Friday. The wife and I attend the 2008 Punk Rocks show at Red Rocks. The band lineup includes NOFX, Mighty Mighty Bosstones, Bouncing Souls, Street Dogs and young Denver skate punks Frontside Five (the Circle Jerks are a no-show). I soon recognize how old I am when I breeze through beer lines in mere minutes. I soon learn that new punk kids like smoking weed way more than old punk kids. NOFX, Mighty Mighty Bosstones and Bouncing Souls are still awesome. The Street Dogs are the opposites of awesome due to an hour and a half set and a fifteen minute dissertation on who the Ramones are and why they are so important to punk music. The only way to make their set less cliche would have be for the lead singer to not remove his shirt before his Ramones tribute song only to reveal a strategically planned Ramones shirt underneath. I conclude that six hour concerts and $7 beers are not nearly as fun in my thirties as they were in my twenties.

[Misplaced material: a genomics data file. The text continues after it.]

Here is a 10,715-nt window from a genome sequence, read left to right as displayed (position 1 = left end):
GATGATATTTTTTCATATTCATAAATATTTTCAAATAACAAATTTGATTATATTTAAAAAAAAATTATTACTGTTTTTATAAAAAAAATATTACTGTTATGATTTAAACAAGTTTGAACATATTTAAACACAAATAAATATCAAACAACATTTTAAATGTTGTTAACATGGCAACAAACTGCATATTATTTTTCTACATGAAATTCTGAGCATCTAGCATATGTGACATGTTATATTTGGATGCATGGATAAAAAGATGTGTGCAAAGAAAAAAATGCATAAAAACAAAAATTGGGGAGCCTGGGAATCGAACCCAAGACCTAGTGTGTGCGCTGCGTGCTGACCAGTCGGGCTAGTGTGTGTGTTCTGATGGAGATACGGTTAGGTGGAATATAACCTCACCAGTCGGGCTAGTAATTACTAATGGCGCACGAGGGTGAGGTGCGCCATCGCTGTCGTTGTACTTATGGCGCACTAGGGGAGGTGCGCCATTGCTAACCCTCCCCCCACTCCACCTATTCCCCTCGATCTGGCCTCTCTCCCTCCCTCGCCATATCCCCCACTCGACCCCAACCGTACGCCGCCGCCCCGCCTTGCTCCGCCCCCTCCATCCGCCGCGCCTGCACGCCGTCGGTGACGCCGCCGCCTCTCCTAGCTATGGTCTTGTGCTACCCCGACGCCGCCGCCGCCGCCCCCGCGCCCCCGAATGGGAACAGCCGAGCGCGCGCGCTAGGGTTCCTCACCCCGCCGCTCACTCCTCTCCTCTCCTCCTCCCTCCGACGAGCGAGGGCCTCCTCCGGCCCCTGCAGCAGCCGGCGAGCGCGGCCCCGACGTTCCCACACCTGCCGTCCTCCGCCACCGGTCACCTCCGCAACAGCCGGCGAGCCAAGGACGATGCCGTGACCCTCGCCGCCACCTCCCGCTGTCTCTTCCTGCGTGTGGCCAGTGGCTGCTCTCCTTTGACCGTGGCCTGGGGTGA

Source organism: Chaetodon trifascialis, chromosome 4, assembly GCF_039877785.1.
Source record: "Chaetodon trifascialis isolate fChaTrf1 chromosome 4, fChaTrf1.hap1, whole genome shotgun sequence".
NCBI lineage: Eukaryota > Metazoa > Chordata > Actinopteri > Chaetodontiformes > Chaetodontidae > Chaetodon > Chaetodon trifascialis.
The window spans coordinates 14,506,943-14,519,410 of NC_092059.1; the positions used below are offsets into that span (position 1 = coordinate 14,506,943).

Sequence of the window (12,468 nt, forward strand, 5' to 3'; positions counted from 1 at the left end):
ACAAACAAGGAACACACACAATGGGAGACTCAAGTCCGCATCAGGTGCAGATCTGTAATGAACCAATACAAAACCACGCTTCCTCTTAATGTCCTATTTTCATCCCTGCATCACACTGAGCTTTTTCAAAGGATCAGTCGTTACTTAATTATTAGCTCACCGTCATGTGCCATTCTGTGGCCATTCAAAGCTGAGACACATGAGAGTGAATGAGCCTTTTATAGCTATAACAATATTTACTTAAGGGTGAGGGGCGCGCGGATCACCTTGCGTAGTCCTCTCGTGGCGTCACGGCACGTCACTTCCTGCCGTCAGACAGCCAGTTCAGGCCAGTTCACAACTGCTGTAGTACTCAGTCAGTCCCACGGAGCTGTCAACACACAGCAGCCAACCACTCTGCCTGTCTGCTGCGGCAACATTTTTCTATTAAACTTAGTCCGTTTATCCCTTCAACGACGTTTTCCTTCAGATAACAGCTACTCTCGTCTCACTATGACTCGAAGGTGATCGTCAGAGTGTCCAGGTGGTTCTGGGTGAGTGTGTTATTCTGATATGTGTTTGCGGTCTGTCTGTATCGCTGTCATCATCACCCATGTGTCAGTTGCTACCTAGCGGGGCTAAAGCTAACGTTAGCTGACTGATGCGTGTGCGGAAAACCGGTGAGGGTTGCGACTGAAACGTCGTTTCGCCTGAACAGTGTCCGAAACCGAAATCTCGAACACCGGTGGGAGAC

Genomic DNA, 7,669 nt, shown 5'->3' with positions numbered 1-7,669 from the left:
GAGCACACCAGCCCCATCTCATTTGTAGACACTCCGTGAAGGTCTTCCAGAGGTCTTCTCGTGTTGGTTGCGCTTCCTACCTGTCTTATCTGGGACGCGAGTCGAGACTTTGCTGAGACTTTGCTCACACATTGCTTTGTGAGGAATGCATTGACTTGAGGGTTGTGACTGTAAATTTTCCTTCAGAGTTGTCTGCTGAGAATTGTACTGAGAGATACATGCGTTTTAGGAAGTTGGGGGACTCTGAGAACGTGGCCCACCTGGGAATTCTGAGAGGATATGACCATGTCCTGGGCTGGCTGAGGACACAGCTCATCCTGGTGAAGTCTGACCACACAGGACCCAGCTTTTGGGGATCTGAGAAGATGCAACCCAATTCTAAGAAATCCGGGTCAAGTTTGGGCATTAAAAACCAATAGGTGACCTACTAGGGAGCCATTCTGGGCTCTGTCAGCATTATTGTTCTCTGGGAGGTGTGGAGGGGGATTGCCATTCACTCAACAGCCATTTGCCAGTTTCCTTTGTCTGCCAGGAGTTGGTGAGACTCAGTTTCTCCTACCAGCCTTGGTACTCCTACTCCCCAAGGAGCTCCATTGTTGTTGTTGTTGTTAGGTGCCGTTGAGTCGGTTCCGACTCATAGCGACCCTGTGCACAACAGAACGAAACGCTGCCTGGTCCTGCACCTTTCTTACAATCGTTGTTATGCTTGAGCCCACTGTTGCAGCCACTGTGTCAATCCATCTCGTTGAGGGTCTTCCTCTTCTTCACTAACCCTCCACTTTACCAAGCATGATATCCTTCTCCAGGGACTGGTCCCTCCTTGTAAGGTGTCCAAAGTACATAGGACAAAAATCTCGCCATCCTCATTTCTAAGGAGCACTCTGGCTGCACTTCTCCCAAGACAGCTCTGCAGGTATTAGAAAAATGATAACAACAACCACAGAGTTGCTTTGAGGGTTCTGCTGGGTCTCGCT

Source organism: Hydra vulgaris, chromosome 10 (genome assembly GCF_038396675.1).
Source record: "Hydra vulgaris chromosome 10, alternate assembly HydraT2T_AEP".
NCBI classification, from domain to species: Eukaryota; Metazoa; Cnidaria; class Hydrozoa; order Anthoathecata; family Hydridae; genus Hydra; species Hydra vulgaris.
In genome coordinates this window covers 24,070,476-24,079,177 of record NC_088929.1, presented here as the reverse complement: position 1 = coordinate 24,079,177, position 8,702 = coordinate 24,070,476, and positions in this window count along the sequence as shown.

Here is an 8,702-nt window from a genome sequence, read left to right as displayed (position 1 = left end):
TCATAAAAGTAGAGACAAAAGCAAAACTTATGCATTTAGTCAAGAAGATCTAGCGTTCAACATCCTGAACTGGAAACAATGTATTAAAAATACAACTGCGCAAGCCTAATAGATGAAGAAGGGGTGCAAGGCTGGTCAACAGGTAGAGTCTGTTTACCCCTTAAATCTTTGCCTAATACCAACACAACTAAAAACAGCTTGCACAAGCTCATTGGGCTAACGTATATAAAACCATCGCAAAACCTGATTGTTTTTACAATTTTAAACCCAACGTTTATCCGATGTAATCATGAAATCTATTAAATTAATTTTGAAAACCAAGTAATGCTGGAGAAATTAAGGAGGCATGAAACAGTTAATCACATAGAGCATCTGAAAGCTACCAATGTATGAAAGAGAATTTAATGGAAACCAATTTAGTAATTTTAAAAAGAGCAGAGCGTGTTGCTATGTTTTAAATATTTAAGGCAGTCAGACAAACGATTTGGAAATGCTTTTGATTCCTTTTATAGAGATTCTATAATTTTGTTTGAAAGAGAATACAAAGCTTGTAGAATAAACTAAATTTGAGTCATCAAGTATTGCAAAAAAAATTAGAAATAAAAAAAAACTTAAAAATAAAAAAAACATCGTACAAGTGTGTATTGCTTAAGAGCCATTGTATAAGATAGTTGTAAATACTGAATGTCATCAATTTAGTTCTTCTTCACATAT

Saturday. Enter the annual neighborhood pool luau. We represent a respectable drinking crew and my next door neighbor’s classic rock cover band melts faces. Our HOA is awesome because they allow (tolerate) my next door neighbor to wheel an ice-cold keg over to the pool to serve free beer. I soon realize that inflatable monkeys cannot sustain the belly-flop weight of a grown man from a diving board. Post-luau we torch a fire in the backyard pit and the wife provides ingredients for ‘smores. Three people fall asleep in their chairs. I conclude that staying up late and drinking until intoxication two nights in a row is not nearly as fun in my thirties as it was in my twenties.